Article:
Tuesday, 6 September 2016

Getting To Know...Claire Morley

Today on Getting To Know... I have Claire Morley, author of Tindog Tacloban and owner of My ePublish Book. 

You've recently launched your business www.myepublishbook.com which helps authors get their work epublished and marketed. What inspired you to set this up?

Last year I wrote my own novel, Tindog Tacloban and of course like most authors, I hoped to find an agent and a publisher for it. Despite my attempts, it didn’t happen, so I turned to self-publishing. I took courses, did masses of research and learned all I could about the process before taking the leap into the self-publishing world. Having gone through the whole procedure for myself and having gained so much knowledge, I thought I could help others who don’t have the time or inclination to do it themselves and My ePublish Book was the result.

You wrote your book, Tindog Tacloban, following your experiences while helping people in the Philippines in the aftermath of Typhoon Yolanda, can you tell me more about what happened and why you decided to write a book?

My initial idea when I volunteered in the Philippines was to write articles about my experiences there and how the typhoon had affected the lives of the people who lived through it. I was very fortunate to be able to interview survivors, volunteers and aid workers while I was there and amassed a huge amount of information. When I returned to Cyprus, my partner suggested I write a fictional novel as it would reach more people. So I did. I wanted people to understand that the effects of a natural disaster like this are far-reaching and long-lasting, not just for the few days it features in the news. And I also wanted to highlight how human traffickers will take advantage of situations like this to recruit vulnerable people and children.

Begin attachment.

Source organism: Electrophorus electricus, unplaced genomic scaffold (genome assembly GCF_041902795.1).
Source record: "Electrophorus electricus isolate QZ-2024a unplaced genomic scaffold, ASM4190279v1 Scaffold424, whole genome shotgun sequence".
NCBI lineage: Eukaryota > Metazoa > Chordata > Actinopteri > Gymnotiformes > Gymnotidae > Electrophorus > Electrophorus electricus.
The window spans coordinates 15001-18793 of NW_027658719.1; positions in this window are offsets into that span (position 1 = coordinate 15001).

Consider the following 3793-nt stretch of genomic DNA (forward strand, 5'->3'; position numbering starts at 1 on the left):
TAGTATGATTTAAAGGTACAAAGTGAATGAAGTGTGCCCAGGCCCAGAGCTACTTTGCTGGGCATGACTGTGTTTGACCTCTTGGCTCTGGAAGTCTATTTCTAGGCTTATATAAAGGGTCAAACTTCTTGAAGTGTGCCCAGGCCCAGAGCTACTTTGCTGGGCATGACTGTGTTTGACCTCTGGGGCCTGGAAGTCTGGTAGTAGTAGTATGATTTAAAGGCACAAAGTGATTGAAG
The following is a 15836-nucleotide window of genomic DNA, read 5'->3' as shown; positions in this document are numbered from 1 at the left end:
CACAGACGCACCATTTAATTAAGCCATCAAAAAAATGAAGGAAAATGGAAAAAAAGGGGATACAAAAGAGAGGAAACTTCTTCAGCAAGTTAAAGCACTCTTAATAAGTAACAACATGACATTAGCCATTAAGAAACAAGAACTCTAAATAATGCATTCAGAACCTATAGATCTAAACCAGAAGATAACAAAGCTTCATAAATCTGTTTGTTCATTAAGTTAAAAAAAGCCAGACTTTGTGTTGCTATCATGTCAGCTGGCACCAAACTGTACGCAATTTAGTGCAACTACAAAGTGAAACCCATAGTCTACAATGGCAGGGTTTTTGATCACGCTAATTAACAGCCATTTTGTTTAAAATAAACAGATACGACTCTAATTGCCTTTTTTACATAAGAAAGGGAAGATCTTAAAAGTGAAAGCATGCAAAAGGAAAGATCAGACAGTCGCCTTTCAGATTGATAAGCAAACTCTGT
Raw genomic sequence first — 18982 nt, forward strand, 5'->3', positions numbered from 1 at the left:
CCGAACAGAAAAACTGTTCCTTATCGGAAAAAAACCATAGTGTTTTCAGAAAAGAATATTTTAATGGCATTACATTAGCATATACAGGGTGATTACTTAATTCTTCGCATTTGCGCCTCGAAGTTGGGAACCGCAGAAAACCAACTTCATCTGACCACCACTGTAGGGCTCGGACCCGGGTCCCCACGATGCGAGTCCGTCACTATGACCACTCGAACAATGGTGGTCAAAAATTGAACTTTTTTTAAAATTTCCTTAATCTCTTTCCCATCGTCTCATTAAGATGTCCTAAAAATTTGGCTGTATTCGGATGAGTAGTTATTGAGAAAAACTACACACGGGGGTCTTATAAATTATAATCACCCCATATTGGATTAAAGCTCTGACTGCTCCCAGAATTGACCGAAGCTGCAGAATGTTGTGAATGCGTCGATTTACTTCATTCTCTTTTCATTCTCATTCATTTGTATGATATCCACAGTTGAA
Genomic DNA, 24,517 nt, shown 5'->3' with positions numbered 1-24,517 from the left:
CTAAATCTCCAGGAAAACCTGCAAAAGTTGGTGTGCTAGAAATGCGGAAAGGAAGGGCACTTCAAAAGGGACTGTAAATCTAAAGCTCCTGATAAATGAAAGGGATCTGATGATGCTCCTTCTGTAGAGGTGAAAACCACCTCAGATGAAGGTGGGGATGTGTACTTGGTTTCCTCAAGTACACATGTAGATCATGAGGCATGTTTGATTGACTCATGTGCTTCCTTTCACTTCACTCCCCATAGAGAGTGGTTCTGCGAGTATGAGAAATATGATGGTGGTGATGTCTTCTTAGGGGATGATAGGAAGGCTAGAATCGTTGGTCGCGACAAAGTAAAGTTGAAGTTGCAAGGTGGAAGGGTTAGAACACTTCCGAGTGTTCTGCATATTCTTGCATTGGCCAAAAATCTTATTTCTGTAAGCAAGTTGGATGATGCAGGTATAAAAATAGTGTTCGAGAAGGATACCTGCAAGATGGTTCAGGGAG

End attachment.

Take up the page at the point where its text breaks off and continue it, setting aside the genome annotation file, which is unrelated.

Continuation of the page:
Will we see more books written by you in the future?

I do have some ideas, but so far haven’t committed anything to paper. I have quite a lot of other projects going on at the moment and I think the knowledge of how much time and effort is involved in writing a novel means the next novel will have a wait for now.

Do you have a favourite author?